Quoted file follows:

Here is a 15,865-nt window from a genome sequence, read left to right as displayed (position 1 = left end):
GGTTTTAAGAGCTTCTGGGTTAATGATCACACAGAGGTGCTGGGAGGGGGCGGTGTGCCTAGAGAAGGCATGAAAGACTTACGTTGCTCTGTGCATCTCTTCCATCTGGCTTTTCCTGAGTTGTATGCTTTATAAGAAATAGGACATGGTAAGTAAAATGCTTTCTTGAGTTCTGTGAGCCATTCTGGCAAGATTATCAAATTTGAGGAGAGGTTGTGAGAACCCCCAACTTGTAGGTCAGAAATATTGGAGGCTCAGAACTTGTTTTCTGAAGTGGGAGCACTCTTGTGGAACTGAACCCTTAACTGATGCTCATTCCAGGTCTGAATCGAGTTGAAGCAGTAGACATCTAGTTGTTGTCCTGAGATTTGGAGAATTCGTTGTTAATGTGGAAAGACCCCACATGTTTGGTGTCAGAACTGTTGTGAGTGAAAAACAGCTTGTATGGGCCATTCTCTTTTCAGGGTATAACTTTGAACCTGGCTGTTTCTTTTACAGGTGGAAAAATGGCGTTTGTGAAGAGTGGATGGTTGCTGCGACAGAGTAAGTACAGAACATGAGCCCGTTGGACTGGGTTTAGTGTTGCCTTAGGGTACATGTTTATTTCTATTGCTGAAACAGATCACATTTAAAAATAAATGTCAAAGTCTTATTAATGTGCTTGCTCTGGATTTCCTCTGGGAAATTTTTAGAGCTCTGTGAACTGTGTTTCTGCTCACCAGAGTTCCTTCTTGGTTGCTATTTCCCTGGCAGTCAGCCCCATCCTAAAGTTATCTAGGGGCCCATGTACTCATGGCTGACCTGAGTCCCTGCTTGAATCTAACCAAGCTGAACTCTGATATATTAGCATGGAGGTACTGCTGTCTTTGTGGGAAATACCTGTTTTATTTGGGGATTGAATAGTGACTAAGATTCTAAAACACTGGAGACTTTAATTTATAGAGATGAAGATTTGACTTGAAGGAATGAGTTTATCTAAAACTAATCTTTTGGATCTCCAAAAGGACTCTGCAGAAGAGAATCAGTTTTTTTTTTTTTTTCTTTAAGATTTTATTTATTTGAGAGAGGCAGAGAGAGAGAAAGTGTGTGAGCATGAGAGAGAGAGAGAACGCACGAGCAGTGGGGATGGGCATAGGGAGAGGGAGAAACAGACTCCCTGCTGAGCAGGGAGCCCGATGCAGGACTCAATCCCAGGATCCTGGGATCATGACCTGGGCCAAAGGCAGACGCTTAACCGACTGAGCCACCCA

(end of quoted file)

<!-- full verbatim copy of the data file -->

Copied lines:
Here is a 15,865-nt window from a genome sequence, read left to right as displayed (position 1 = left end):
GGTTTTAAGAGCTTCTGGGTTAATGATCACACAGAGGTGCTGGGAGGGGGCGGTGTGCCTAGAGAAGGCATGAAAGACTTACGTTGCTCTGTGCATCTCTTCCATCTGGCTTTTCCTGAGTTGTATGCTTTATAAGAAATAGGACATGGTAAGTAAAATGCTTTCTTGAGTTCTGTGAGCCATTCTGGCAAGATTATCAAATTTGAGGAGAGGTTGTGAGAACCCCCAACTTGTAGGTCAGAAATATTGGAGGCTCAGAACTTGTTTTCTGAAGTGGGAGCACTCTTGTGGAACTGAACCCTTAACTGATGCTCATTCCAGGTCTGAATCGAGTTGAAGCAGTAGACATCTAGTTGTTGTCCTGAGATTTGGAGAATTCGTTGTTAATGTGGAAAGACCCCACATGTTTGGTGTCAGAACTGTTGTGAGTGAAAAACAGCTTGTATGGGCCATTCTCTTTTCAGGGTATAACTTTGAACCTGGCTGTTTCTTTTACAGGTGGAAAAATGGCGTTTGTGAAGAGTGGATGGTTGCTGCGACAGAGTAAGTACAGAACATGAGCCCGTTGGACTGGGTTTAGTGTTGCCTTAGGGTACATGTTTATTTCTATTGCTGAAACAGATCACATTTAAAAATAAATGTCAAAGTCTTATTAATGTGCTTGCTCTGGATTTCCTCTGGGAAATTTTTAGAGCTCTGTGAACTGTGTTTCTGCTCACCAGAGTTCCTTCTTGGTTGCTATTTCCCTGGCAGTCAGCCCCATCCTAAAGTTATCTAGGGGCCCATGTACTCATGGCTGACCTGAGTCCCTGCTTGAATCTAACCAAGCTGAACTCTGATATATTAGCATGGAGGTACTGCTGTCTTTGTGGGAAATACCTGTTTTATTTGGGGATTGAATAGTGACTAAGATTCTAAAACACTGGAGACTTTAATTTATAGAGATGAAGATTTGACTTGAAGGAATGAGTTTATCTAAAACTAATCTTTTGGATCTCCAAAAGGACTCTGCAGAAGAGAATCAGTTTTTTTTTTTTTTTCTTTAAGATTTTATTTATTTGAGAGAGGCAGAGAGAGAGAAAGTGTGTGAGCATGAGAGAGAGAGAGAACGCACGAGCAGTGGGGATGGGCATAGGGAGAGGGAGAAACAGACTCCCTGCTGAGCAGGGAGCCCGATGCAGGACTCAATCCCAGGATCCTGGGATCATGACCTGGGCCAAAGGCAGACGCTTAACCGACTGAGCCACCCA